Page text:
Soon I’ll post more about online resources. Shavuot sameach – Happy Shavuot!


Sivan Tov!

May 29, 2014

Happy Rosh Chodesh Sivan!

If you are thinking “What’s Rosh Chodesh?” <– click the link

Sivan is the ninth month of the Jewish Year, counting from Rosh HaShanah in the fall. It’s pronounced “see – VAHN.” In the Bible, though, where the year is counted from the first of Nisan, it is referred to as “the third month” (Exodus 19:1.)

Sivan begins at sundown on May 29 in 2014.

Its name comes from the Akkadian simanu, meaning “season.”

Sivan is the month of Shavuot, the festival on which we celebrate the giving of the Torah at Mt. Sinai (6 Sivan).

What will you do with your month of Sivan?

 


Iyyar Tov!

May 1, 2014

JudischerKalender-1831 ubt

Hebrew Calendar, 1831


Happy Rosh Chodesh Iyyar!

If you are thinking “What’s Rosh Chodesh?” <– click the link

Iyyar is the eighth month of the Jewish Year, counting from Rosh HaShanah in the fall. It’s pronounced “ee YAR.”

Its name comes from the Akkadian ayyaru, meaning blossom. Look out your window: if you live in the Northern Hemisphere, the plants are blooming!

Iyyar is the month of the Declaration of Independence of the State of Israel (5 Iyyar).

During Iyyar, we count the omer, and we celebrate Lag B’Omer.

What will you do with your month of Iyyar?

 
Image © 2004 by Tomasz Sienicki [user: tsca, mail: tomasz.sienicki at gmail.com] (Own work (photo 13 November 2004)) [CC-BY-2.5, GFDL or CC-BY-SA-3.0], via Wikimedia Commons

What are “the Yoms?”

April 29, 2014

Declaration of State of Israel 1948

David ben Gurion reads the Declaration of the State of Israel, 1948


Every spring, after Passover, the Jewish calendar marks four days to commemorate events in modern Jewish history:

Yom HaShoah – Holocaust Remembrance Day  usually on 27 Nisan (click on the link for more info on Yom HaShoah)

Yom HaZikaron – Israeli Memorial Day usually on 5 Iyar (yom ha-ZEEK-a-rohn)

Yom HaAtzma’oot – Israeli Independence Day the day immediately after Yom HaZikaron, usually 6 Iyar (yom ha-atz-ma-OOT)

Yom Yerushalayim – Jerusalem Day, marking the day in 1967 when the city was reunited, on 28 Iyar (yom Yair-oo-shah-LIE- eem)

Israeli Memorial Day and Israeli Independence Day are always paired. In Israel’s short history (less than 70 years, at this writing) the price of independence has been the deaths of too many of its citizens. Unlike Memorial Day in the United States, which is seen as many as “the first day of summer vacation,” Yom HaZikaron is a true day of mourning in Israel, because nearly every citizen spends the day remembering one or more loved ones who have died in defense of their country.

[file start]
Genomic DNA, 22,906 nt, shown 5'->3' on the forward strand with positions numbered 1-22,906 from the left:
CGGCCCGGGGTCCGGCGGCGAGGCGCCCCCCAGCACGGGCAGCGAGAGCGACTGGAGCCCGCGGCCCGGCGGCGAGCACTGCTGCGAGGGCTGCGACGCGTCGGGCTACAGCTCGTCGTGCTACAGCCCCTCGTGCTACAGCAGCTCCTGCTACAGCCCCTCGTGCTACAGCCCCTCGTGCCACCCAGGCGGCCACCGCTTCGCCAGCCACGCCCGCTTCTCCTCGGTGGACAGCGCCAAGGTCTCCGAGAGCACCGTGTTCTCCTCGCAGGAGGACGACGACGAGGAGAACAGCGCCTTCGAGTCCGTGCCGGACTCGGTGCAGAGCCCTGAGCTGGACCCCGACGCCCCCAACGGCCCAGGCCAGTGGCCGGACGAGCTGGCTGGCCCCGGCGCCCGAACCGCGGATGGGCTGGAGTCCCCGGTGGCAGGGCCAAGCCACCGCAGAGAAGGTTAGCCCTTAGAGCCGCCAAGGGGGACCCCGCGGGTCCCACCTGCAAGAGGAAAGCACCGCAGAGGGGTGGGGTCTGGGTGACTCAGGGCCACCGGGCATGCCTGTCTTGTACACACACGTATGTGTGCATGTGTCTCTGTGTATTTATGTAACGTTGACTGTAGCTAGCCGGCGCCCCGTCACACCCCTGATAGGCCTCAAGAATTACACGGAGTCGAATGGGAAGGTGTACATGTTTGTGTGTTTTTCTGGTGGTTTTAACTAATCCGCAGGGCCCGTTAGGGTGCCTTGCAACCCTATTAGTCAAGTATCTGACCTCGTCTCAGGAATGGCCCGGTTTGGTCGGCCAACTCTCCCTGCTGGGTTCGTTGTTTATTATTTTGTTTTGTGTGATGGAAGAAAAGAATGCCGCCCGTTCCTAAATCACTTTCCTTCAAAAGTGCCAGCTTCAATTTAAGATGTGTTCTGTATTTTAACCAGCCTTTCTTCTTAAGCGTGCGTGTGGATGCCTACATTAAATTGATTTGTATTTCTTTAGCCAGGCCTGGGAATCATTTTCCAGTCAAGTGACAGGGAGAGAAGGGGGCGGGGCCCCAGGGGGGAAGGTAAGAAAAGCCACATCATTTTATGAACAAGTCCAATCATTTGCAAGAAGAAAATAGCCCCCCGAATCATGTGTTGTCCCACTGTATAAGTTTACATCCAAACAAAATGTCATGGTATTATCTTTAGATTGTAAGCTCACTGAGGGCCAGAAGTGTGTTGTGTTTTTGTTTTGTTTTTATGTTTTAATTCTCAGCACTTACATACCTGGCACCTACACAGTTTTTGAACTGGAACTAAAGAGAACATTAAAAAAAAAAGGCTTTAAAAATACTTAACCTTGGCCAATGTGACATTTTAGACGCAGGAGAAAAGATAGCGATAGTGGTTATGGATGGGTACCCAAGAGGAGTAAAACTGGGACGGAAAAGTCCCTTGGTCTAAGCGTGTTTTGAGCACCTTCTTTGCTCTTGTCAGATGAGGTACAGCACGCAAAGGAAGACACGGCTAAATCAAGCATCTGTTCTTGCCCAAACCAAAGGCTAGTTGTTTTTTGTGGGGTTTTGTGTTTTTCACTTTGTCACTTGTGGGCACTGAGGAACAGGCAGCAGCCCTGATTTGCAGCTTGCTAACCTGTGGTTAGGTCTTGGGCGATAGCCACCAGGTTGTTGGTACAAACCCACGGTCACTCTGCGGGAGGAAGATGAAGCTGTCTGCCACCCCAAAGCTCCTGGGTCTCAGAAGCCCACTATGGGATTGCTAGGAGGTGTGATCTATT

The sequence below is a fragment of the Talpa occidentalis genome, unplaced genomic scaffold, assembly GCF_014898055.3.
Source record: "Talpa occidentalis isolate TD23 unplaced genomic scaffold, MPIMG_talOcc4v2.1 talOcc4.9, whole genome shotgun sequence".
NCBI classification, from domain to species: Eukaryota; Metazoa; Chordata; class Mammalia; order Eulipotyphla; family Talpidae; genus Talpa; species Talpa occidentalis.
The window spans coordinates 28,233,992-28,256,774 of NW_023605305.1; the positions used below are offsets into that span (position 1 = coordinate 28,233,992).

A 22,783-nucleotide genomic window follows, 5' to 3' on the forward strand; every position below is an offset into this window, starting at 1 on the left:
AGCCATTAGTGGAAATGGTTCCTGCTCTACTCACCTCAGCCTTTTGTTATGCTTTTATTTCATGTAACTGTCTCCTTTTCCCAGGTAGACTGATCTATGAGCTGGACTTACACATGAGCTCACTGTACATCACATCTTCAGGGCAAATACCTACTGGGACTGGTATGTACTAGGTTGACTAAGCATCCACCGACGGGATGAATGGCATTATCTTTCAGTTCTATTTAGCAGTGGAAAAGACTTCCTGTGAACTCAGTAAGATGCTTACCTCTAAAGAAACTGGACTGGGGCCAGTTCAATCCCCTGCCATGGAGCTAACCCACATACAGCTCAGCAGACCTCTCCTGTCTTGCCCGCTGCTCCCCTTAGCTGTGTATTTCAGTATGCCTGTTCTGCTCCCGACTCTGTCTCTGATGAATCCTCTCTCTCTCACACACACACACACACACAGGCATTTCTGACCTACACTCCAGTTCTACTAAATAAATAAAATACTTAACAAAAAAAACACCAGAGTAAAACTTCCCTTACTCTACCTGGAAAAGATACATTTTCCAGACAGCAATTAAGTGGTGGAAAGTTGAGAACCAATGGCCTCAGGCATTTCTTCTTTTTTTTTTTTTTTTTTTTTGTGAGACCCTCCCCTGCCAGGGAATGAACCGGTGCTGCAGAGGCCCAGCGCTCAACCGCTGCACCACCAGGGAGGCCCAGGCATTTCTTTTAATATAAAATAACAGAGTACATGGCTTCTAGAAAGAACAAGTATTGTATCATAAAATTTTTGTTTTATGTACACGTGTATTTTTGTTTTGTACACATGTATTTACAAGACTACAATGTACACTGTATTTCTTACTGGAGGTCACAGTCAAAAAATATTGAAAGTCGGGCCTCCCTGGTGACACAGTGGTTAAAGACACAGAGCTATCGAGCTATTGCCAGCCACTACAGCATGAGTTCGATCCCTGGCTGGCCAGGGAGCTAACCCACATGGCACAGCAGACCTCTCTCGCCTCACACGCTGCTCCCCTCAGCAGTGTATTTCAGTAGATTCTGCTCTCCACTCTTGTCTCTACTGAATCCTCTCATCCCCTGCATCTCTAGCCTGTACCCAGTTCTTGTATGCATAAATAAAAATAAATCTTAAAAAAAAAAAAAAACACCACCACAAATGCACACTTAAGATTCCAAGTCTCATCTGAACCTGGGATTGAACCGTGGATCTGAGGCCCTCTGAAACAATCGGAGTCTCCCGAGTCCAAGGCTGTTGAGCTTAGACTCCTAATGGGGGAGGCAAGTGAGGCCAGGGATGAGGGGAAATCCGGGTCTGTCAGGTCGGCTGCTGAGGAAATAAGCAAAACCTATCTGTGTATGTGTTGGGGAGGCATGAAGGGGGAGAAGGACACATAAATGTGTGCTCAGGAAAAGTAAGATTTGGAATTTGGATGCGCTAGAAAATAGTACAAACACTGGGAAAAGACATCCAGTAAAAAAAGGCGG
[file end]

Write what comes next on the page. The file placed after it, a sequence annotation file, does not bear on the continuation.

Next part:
The mourning of Memorial Day turns to exuberance at sundown, when Yom HaAtzma’oot, Independence Day begins. Israelis and Jews worldwide celebrate the birth of the Jewish State with speeches, picnics, fireworks, and general celebration.

Yom Yerushalayim, Jerusalem Day, also marks a dramatic moment in modern Jewish history. Under the 1947 UN Partition Plan, Jerusalem was to be a “international city” for ten years, after which the citizens of Jerusalem would vote to decide whether they would be part of Israel, or part of a new Arab state. While Jewish leaders agreed to this plan, Arab leaders rejected it. Immediately after the signing of the Israeli Declaration of Independence in 1948, armies from all its Arab neighbors invaded. By the end of the War of Independence, Jerusalem was a divided city, the western portion in Israeli control and the eastern portion and the “Old City” under occupation by the Jordanian Armed Forces. No Jews were allowed to remain in the Jordanian-controlled areas, the synagogues were demolished and the Jewish cemetery on the Mount of Olives was plundered.

Such was the situation in Jerusalem until 1967, when increasing hostility between Israel and its Arab neighbors boiled over into the Six-Day War. Israel sent word to King Hussein of Jordan that it would not attack Jerusalem or the West Bank  unless provoked. With encouragement from Egypt, the King ordered the Jordanian army to shell civilian locations in Israel; Israel responded by opening a new front against Jordan on June 6. The next day, Israel succeeded in capturing the Old City of Jerusalem, including the Western Wall, bringing the holy site back under Jewish control for the first time since 70 CE. Yom Yerushalayim marks the reunification of the city.

The four “Yoms” (Days) recall the dramatic course of Jewish history in the 20th century.

Image: Rudi Weissenstein, in the public domain via Wikimedia Commons

A Pile of Stones

April 27, 2014

194306927_c188cdc26f_z

Somewhere in the sand

between the Sea and Sinai

there is a pile of rocks, a memorial.

Every year I stumble against it

trip over it

and the sharp stones hit a nerve.

I’ve only lately finished the matzah

only lately begun picking the soft white manna

from the grocery shelves again

enjoying my freedom

and then

wham!

I trip over those damned rocks again.

They recall all those souls, ground to gravel

Reduced to ash.

I cannot bear to think of them

And I cannot bear to forget them, either.

So I sit on the sand

aching

re-stacking the stones.

Image by Nick Brooks, some rights reserved